Beginning in mid-2017, we invite you to share your ideas, experiments and history with Leonardo. Feel free to participate in the dialogue on http://leonardo.info/project-delphi.
Project Delphi is Leonardo’s experimental hub that we are using to explore how to reimagine Leonardo for the next 50 years and beta test the future. It provides a space for international dialogue in the community before, during and after each of our global anniversary celebrations. Project Delphi collects and publishes ideas, concepts and the work of researchers, scholars, artists and innovators. We invite you to join the conversation today.
During 2017–18, we will be collecting, curating and disseminating the results of these online and in-person collaborations. And at the end of 2018, this invaluable input from our community—from you—will help to inform how we redesign our programs and refocus our mission for the next 50 years. We are committed to a transparent design-thinking process with you at the center.
The following are a few ways you can participate:
- Contribute to the conversation on social media by using #Leo50 on Twitter or Instagram
- Join us in person at any of our 50th anniversary celebrations
- Share your thoughts, beginning with the short survey below
50th Anniversary Community Input
The Delphi Method
The Delphi method (/ˈdɛlfaɪ/ DEL-fy) is a structured communication technique originally developed as a systematic, interactive forecasting method that relies on a community of experts. The Rand Corporation developed the Delphi method in the 1950s to forecast the impact of technology on warfare. The Leonardo Project Delphi is designed to facilitate international dialogue in the Leonardo community. This page serves as Project Delphi's hub where we collect and publish the ideas, concepts and work of the researchers, scholars, artists and innovators. Join the conversation.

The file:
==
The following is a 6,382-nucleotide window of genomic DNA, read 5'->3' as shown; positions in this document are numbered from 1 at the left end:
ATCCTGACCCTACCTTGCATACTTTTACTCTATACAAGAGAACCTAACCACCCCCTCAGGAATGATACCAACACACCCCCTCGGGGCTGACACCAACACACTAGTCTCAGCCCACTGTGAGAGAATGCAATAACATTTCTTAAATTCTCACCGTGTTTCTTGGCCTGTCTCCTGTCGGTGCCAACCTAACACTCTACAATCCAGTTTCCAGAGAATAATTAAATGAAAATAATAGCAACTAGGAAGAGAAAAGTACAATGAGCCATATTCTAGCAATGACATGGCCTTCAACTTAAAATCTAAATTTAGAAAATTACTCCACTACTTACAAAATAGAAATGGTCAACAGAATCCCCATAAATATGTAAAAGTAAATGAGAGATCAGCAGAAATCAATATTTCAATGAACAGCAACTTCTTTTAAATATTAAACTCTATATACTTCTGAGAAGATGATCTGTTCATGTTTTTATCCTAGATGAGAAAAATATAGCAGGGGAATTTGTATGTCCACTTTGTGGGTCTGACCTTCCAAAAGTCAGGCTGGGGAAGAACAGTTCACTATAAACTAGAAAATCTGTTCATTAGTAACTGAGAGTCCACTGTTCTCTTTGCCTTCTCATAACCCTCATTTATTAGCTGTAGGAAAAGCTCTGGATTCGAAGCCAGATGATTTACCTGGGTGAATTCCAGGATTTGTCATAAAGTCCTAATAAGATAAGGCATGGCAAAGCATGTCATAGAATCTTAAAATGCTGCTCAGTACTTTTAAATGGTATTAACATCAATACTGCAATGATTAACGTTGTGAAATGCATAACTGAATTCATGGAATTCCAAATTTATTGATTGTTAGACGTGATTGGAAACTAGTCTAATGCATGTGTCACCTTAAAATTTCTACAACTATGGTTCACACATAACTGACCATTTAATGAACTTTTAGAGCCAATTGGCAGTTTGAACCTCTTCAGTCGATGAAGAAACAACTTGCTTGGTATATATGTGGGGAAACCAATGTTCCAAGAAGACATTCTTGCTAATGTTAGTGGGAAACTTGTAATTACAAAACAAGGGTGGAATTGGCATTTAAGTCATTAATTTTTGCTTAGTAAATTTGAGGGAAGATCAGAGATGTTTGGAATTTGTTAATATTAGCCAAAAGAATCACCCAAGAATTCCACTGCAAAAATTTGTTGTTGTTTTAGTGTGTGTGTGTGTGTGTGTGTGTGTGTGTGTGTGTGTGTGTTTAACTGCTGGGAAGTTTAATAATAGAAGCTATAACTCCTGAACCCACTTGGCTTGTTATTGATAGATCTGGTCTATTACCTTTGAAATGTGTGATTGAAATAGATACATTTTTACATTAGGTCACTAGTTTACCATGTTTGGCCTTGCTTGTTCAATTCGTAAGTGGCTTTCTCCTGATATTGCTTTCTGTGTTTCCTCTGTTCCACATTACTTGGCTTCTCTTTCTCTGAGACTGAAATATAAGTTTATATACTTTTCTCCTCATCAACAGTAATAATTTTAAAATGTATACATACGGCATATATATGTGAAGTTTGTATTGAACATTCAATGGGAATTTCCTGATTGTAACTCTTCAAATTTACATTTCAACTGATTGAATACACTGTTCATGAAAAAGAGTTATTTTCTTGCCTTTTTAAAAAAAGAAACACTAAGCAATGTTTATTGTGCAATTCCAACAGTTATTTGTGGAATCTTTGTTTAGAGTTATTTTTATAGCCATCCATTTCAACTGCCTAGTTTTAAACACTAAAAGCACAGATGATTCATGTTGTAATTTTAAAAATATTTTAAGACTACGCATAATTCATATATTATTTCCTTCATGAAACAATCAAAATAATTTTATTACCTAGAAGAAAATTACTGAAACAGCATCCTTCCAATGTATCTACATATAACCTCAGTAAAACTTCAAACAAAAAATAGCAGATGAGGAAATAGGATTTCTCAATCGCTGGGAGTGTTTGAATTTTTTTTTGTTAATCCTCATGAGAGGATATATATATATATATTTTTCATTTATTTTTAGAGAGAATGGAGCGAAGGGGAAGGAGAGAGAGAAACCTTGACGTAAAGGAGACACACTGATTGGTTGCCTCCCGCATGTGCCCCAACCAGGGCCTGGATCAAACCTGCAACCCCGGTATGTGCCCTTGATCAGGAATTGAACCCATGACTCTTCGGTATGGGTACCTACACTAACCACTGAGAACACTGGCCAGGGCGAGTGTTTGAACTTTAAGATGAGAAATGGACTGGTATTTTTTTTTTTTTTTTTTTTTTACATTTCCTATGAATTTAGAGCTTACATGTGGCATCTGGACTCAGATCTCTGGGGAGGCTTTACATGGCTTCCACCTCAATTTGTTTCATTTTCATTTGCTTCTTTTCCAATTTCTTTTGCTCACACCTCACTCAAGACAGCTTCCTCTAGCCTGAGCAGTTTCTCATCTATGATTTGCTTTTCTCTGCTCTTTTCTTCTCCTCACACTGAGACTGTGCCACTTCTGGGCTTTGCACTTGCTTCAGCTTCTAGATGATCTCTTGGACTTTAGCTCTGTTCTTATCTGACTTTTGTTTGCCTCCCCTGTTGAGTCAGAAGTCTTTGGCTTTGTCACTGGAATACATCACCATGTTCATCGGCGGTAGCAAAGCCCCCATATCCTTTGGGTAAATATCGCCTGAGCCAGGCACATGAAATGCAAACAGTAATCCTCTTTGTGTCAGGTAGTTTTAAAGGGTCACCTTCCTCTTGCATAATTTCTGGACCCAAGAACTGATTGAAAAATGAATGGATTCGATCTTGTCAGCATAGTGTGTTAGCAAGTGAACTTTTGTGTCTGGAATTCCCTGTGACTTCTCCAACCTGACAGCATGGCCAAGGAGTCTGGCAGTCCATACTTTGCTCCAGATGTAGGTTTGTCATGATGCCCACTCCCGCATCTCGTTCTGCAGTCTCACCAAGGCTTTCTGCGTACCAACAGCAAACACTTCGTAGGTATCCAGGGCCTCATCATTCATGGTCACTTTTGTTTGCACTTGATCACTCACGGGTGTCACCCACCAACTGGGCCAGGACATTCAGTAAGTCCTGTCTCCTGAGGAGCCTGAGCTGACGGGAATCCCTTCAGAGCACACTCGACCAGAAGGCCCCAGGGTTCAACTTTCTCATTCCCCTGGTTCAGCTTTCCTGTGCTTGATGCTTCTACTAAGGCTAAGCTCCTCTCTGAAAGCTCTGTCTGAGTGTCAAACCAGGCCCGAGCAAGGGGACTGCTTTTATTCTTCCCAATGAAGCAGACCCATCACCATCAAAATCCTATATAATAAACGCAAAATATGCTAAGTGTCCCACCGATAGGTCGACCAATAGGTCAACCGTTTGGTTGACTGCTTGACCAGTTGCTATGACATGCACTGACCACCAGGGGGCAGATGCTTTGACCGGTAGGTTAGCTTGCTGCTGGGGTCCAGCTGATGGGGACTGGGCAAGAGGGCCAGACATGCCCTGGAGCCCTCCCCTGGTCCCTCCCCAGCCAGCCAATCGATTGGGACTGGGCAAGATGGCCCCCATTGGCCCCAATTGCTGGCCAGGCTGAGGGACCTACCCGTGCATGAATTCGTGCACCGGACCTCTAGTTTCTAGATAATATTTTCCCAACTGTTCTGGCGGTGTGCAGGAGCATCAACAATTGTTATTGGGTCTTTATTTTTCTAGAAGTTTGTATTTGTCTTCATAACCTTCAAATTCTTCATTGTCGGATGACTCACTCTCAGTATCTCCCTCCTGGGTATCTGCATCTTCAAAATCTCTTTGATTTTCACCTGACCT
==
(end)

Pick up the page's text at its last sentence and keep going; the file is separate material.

Project Delphi Curator and Facilitator
Scott Trent is a metal sculptor and the founder and event director for the Henderson Art Project, 2009–2011. He received his PhD from the University of Texas at Dallas in the school of Arts & Technology. His area of specialty is Design, utilizing digital media that facilitates collaboration. University courses taught by Scott include Digital Imaging, Information Design for New Media, Business and the Digital Arts, and Principles of Design. To find out more about Project Delphi, contact Scott at firstname.lastname@example.org.